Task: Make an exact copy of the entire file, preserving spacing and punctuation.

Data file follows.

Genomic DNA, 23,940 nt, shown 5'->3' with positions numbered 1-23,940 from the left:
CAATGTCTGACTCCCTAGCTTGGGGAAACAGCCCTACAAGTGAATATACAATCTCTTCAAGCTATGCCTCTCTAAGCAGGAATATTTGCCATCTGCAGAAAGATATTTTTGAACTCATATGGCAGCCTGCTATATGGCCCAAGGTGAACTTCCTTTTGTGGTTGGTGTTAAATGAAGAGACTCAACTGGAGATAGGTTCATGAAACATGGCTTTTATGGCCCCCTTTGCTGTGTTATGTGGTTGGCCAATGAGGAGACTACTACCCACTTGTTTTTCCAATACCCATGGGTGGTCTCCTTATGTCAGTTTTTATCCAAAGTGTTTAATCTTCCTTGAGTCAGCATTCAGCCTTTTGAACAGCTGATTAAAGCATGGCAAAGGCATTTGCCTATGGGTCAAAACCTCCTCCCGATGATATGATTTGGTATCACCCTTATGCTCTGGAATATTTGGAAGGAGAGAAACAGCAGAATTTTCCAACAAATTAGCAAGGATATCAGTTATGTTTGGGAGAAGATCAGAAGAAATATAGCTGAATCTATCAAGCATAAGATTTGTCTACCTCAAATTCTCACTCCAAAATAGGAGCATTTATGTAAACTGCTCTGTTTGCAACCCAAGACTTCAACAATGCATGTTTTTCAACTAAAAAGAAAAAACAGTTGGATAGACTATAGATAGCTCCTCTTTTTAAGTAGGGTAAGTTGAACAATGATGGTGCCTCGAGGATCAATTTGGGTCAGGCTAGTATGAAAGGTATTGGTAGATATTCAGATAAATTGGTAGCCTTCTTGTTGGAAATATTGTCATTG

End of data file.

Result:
Genomic DNA, 23,940 nt, shown 5'->3' with positions numbered 1-23,940 from the left:
CAATGTCTGACTCCCTAGCTTGGGGAAACAGCCCTACAAGTGAATATACAATCTCTTCAAGCTATGCCTCTCTAAGCAGGAATATTTGCCATCTGCAGAAAGATATTTTTGAACTCATATGGCAGCCTGCTATATGGCCCAAGGTGAACTTCCTTTTGTGGTTGGTGTTAAATGAAGAGACTCAACTGGAGATAGGTTCATGAAACATGGCTTTTATGGCCCCCTTTGCTGTGTTATGTGGTTGGCCAATGAGGAGACTACTACCCACTTGTTTTTCCAATACCCATGGGTGGTCTCCTTATGTCAGTTTTTATCCAAAGTGTTTAATCTTCCTTGAGTCAGCATTCAGCCTTTTGAACAGCTGATTAAAGCATGGCAAAGGCATTTGCCTATGGGTCAAAACCTCCTCCCGATGATATGATTTGGTATCACCCTTATGCTCTGGAATATTTGGAAGGAGAGAAACAGCAGAATTTTCCAACAAATTAGCAAGGATATCAGTTATGTTTGGGAGAAGATCAGAAGAAATATAGCTGAATCTATCAAGCATAAGATTTGTCTACCTCAAATTCTCACTCCAAAATAGGAGCATTTATGTAAACTGCTCTGTTTGCAACCCAAGACTTCAACAATGCATGTTTTTCAACTAAAAAGAAAAAACAGTTGGATAGACTATAGATAGCTCCTCTTTTTAAGTAGGGTAAGTTGAACAATGATGGTGCCTCGAGGATCAATTTGGGTCAGGCTAGTATGAAAGGTATTGGTAGATATTCAGATAAATTGGTAGCCTTCTTGTTGGAAATATTGTCATTG